Unionist peer backs plea over shortage of NI vets
A senior Ulster Unionist has demanded action to address a serious shortage of vets carrying out meat inspections in Northern Ireland.
Lord Rogan’s call came after Northern Ireland’s chief veterinary officer, Dr Robert Huey, told Stormont’s Agriculture, Environment and Rural Affairs Committee that these official checks were currently being carried out by just 12 vets.
Dr Huey explained that Northern Ireland could soon have to carry out the same number of agri-food checks as the EU currently does as a whole.
A Northern Ireland Protocol grace period limiting red tape on moving GB supermarket goods into NI has been due to expire at the end of March but the UK has now extended that grace period until October, much to the anger of the EU.
In response to Parliamentary Question tabled by Lord Rogan, the UK Government admitted contingency plans had been put in place in the event that the current contract to deliver official veterinary controls in Northern Ireland was not delivered.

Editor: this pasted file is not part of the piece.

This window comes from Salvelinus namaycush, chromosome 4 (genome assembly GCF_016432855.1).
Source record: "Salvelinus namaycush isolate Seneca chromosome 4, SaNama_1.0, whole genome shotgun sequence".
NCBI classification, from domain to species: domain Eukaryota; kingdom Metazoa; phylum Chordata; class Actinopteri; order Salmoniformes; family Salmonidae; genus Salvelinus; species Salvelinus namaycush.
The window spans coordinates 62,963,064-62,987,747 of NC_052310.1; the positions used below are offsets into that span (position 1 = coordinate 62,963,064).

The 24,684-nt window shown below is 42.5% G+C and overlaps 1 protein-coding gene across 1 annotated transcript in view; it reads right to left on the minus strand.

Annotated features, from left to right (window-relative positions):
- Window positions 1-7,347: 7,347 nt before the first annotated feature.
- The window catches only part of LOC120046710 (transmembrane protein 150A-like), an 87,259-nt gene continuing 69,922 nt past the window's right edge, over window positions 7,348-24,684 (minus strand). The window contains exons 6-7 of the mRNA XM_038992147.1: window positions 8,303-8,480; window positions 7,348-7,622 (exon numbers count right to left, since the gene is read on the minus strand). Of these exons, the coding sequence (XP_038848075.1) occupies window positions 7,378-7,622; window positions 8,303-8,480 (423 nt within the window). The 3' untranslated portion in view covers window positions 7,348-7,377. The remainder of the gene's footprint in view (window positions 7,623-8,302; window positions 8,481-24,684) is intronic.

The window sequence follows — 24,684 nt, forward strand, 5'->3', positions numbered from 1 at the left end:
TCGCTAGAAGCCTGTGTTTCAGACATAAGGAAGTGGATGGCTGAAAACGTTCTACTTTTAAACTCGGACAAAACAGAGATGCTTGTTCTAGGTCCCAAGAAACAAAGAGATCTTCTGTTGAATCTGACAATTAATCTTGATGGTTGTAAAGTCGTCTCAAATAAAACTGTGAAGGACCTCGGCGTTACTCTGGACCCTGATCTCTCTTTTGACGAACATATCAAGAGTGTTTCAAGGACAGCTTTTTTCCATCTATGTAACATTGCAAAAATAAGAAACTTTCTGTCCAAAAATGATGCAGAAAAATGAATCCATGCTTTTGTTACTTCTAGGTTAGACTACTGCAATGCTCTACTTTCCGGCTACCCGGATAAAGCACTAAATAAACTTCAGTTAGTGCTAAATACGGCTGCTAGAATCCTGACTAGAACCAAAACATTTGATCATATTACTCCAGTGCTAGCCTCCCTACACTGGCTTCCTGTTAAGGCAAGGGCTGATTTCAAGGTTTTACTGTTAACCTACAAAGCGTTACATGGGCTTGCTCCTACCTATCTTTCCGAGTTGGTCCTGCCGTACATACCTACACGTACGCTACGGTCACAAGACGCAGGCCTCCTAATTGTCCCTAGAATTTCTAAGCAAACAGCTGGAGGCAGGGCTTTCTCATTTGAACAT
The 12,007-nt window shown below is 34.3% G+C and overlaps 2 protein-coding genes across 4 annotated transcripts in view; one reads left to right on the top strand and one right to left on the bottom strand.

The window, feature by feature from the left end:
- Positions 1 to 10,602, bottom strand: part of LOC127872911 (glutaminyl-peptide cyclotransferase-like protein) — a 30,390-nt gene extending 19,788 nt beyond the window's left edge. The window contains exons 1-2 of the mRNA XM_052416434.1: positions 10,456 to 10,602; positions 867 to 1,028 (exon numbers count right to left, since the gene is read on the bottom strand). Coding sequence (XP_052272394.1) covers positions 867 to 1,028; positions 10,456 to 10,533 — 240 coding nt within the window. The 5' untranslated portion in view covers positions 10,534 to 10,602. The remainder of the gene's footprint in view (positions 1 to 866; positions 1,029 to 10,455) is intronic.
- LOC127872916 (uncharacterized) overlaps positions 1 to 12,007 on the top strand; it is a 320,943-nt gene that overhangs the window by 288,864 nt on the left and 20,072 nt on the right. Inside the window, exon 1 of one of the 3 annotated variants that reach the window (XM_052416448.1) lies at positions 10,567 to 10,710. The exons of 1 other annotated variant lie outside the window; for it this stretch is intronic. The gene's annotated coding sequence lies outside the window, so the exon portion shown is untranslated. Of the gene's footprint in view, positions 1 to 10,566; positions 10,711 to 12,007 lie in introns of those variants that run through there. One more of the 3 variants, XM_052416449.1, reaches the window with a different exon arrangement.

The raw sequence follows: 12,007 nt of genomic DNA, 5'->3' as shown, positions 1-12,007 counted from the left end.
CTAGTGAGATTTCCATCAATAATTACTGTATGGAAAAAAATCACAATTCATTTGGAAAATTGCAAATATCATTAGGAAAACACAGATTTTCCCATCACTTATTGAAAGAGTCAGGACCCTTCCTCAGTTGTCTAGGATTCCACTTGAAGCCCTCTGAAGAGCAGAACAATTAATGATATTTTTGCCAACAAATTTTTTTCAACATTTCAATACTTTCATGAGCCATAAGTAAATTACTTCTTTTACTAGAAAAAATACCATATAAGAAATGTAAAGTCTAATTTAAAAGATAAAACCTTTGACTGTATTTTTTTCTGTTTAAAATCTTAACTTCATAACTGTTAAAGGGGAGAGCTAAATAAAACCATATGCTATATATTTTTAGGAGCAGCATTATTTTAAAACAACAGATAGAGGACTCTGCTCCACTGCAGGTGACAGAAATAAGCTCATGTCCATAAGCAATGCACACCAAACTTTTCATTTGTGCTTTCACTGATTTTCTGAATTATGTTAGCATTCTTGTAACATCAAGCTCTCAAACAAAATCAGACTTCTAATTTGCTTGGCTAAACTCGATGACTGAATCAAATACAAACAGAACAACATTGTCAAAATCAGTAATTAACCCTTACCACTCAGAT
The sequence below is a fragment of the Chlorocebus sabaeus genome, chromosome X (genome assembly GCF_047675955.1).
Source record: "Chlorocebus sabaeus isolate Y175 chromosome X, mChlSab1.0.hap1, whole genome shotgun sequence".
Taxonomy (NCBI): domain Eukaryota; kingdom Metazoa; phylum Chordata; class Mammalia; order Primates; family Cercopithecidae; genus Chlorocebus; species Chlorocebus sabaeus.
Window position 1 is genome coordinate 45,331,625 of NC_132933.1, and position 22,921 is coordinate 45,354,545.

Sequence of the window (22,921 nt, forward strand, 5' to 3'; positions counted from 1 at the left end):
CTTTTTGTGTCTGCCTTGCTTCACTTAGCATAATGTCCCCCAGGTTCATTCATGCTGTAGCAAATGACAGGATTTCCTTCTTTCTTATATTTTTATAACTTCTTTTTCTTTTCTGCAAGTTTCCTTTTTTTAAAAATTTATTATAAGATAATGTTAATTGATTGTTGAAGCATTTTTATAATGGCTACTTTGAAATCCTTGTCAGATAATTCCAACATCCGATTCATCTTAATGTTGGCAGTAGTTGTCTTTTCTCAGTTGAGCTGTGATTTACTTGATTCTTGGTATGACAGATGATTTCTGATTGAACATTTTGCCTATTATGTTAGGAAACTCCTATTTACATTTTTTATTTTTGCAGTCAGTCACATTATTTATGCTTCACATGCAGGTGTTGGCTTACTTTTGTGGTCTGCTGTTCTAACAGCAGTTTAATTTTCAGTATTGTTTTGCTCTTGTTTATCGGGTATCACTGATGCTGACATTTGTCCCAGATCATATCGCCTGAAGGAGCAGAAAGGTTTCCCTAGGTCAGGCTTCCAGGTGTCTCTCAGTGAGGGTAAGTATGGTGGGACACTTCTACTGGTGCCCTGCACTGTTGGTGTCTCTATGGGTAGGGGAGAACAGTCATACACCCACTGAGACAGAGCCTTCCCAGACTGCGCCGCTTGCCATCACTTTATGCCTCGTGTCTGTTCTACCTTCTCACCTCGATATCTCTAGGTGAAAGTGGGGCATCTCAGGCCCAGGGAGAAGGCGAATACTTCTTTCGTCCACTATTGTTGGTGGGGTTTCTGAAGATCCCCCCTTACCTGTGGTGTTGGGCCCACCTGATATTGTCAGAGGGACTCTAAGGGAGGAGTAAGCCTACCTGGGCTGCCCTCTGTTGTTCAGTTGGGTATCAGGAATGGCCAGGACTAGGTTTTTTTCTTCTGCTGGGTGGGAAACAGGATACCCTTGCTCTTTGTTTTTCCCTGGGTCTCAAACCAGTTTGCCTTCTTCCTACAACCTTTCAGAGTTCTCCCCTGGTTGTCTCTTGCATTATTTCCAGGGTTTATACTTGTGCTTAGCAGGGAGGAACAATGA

Lord Rogan said: “I have been concerned about this developing situation for some time and I will be tabling further Parliamentary Questions to seek to establish a clearer picture of what exactly is going on.
“The disastrous Northern Ireland Protocol has clearly made the situation much worse, but the shortage of qualified vets to undertake certification responsibilities should have been dealt with long ago and certainly well before the end of the Brexit transition period.
“The UK Government and Food Standards Agency must get a grip on this situation and do so urgently.
“We need more vets and they must be fully-qualified, trainees will not do.
“It is yet another instance of the UK Government taking its eye off the ball on Northern Ireland in general and Brexit in particular.
“I commend Dr Huey for bringing this matter to wider public attention, but it should never have come to this.”
Dr Huey, above, told the Stormont committee the 1,350 GB lorries bound for Northern Ireland retailers every week would require 20-30,000 certifications between them when the grace period ends.
“That’s a huge challenge, that’s approaching the same number of CHED-P (Common Health Entry Document) checks that are done for the entire European Union.
“And I’ve spoken about this to the commission on purely technical, not political, terms about ‘here is what I’m being asked to do by the Northern Ireland Protocol with my currently 12 vets, that’s not going to work’.
“That’s where we find ourselves. So the extension of grace period, if that is what occurs, is welcomed but it’s not the solution.”